March 25, 2023

Miami Dolphins quarterback Tua Tagovailoa is attended by medical staff after being sacked by Cincinnati Bengals defensive tackle Josh Tupou on Thursday, Sept. 29, 2022, in Cincinnati,

Miami Dolphins quarterback Tua Tagovailoa is attended by medical staff after being sacked by Cincinnati Bengals defensive tackle Josh Tupou on Thursday, Sept. 29, 2022, in Cincinnati,
Image: Getty Images

For the second time this season, a Tua Tagovailoa head injury is being investigated by the NFL.

This one wasn’t nearly as obvious as the frightening one that he suffered against the Cincinnati Bengals, but the result is the same. Tagovailoa is spending his practice week in concussion protocol. On Wednesday the NFLPA announced that there will be a joint investigation with the NFL into how his most recent head injury was handled by the team and the independent medical professionals.

The current stint is technically only his second of the season, but if the protocol that began in Week 4 was applied in Week 3, this would be trip No. 3 to the concussion protocol list. It was against the Buffalo Bills when he first appeared to have lost his equilibrium after suffering a blow to the head. It was diagnosed as a back injury, but then the world saw the fencing response four days later.

With two games left in the regular season, Mike McDaniel’s revival of the Miami Dolphins appears to have gone as far as it can this season. They are clinging to a wild-card spot and it’s highly unlikely that they will be able to hold on without Tagovailoa behind center. Teddy Bridgewater will start on Sunday against the New England Patriots.

Even with a pallet-load of skill position talent, the Dolphins’ backup quarterbacks haven’t been able to sustain the offense in Tagovailoa’s absence. Also, Bridgewater suffered a head injury in Week 5.

As much harm as Tagovailoa’s injury does to the Dolphins’ playoff hopes, what is far more concerning is how Tagovailoa got hurt and how this head trauma can affect his career going forward.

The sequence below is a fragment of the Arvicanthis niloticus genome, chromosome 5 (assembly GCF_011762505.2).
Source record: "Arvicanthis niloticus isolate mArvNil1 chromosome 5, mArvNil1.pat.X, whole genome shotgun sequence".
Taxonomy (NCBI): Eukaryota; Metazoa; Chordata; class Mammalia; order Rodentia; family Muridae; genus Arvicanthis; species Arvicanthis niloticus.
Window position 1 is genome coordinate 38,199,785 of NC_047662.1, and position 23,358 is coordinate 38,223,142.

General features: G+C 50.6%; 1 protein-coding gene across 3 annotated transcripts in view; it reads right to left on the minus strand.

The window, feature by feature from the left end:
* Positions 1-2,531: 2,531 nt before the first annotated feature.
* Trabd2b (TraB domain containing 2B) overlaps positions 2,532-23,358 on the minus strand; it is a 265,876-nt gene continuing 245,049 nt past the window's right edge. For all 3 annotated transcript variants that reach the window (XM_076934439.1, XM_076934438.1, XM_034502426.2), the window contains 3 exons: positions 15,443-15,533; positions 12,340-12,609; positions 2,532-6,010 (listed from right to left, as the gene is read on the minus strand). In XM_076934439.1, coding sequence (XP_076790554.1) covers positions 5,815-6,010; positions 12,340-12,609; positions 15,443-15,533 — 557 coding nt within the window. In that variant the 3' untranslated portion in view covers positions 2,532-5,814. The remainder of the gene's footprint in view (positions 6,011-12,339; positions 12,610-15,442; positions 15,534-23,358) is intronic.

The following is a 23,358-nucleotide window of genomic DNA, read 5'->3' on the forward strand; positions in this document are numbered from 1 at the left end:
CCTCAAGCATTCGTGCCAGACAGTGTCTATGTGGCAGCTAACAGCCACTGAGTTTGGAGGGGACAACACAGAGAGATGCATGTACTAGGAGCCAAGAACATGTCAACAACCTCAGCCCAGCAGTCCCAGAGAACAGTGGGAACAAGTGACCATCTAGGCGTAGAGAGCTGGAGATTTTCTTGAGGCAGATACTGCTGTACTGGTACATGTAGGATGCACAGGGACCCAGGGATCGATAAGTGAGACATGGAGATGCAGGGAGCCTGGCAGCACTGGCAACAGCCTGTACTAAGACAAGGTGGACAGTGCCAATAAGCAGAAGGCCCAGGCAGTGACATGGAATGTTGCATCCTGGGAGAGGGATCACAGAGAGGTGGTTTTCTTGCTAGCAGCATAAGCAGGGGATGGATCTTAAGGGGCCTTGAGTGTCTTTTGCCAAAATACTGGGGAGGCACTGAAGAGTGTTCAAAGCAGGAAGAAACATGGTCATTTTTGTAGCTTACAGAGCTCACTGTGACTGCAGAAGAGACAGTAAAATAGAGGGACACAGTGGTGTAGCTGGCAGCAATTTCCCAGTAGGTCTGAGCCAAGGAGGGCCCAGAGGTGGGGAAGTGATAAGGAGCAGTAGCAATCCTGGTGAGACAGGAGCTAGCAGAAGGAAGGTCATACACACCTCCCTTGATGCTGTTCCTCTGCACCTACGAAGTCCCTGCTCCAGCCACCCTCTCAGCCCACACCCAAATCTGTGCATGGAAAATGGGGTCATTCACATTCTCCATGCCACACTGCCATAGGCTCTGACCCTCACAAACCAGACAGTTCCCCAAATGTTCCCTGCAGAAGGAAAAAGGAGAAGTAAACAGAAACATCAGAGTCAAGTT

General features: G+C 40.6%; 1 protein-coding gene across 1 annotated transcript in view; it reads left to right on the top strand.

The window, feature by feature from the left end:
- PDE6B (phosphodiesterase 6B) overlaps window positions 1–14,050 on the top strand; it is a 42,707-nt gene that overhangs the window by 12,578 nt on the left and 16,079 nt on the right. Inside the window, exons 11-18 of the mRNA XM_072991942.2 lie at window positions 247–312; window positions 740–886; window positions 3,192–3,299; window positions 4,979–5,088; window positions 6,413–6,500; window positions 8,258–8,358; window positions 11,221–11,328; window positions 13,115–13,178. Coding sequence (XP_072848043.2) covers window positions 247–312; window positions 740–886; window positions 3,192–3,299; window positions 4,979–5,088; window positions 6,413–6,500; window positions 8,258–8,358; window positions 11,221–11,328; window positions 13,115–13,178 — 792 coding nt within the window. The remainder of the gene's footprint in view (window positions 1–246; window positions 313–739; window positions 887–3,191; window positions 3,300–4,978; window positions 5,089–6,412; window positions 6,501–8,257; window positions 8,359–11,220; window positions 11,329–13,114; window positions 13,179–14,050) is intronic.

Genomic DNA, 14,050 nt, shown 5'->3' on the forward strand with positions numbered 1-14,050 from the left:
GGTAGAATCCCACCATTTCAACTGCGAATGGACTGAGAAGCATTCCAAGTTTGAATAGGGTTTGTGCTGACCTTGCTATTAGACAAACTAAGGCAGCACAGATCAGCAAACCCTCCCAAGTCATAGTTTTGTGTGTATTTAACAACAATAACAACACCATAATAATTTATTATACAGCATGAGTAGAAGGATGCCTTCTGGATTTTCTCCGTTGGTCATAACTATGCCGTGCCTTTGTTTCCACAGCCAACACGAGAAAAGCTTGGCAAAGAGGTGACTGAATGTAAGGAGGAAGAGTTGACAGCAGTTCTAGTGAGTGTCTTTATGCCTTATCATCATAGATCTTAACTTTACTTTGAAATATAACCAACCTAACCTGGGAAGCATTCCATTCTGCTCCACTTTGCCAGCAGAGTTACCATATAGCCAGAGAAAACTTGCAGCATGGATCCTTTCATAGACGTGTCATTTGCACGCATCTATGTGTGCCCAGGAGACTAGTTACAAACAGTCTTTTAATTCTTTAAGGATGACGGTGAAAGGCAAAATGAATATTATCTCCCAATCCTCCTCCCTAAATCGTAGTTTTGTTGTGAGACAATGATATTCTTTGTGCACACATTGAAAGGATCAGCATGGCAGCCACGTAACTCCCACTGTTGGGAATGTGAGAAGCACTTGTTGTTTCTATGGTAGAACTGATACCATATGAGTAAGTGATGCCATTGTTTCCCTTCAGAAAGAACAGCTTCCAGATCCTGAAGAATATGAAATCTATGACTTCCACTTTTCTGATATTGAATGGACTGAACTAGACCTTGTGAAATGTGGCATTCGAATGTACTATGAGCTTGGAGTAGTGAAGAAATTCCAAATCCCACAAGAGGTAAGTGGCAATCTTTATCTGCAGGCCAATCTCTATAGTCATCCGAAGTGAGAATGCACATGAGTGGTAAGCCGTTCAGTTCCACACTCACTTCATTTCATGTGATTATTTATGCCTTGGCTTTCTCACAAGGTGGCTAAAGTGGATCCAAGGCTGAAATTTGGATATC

There was no moment during that game in which he appeared dazed after a play. Maybe his subpar second-half performance was affected by the injury, but he never stumbled, or was face down on the ground for an extended period of time. There was a clip that went viral of the back of Tagovailoa’s head bouncing off of the turf at Hard Rock Stadium late in the second quarter of the Dolphins’ 26-20 loss to the Green Bay Packers. According to ESPN’s Marcel Louis-Jacques, Tagovailoa showed no concussion symptoms until the Monday following the game.

He’s considered day-to-day, but the Dolphins should keep him out for at least the remainder of this season, playoffs included. Following his previous injury he was sidelined from the moment he was carted off of the field that Thursday night against the Bengals, until 25 days later against the Pittsburgh Steelers.

If Tagovailoa could return to the field in 21 days, that would put him on the field for a wild card game if the Dolphins are able to clinch a spot, but at this point that would be unwise. Head trauma research has shown that suffering a concussion increases the likelihood of another. Whether this is concussion No. 2 or No. 3 this season, if symptoms didn’t reveal themselves until the day after the injury occurred, the risk is far too great to put him back on the field after the turn of the new year.

What if the Dolphins played in Green Bay last week and he flew on an airplane home from Wisconsin not knowing that he was concussed? On the plane back from Cincinnati he wore a neck brace home. What if his head slammed against the turf again in that game and he suffered a head injury with no one knowing about the first one?

The choice the Dolphins need to make for the rest of this season is to put Tagovailoa on the sidelines, but after his year of head trauma, it’s reasonable to worry about health through Sept. 2023 and beyond.

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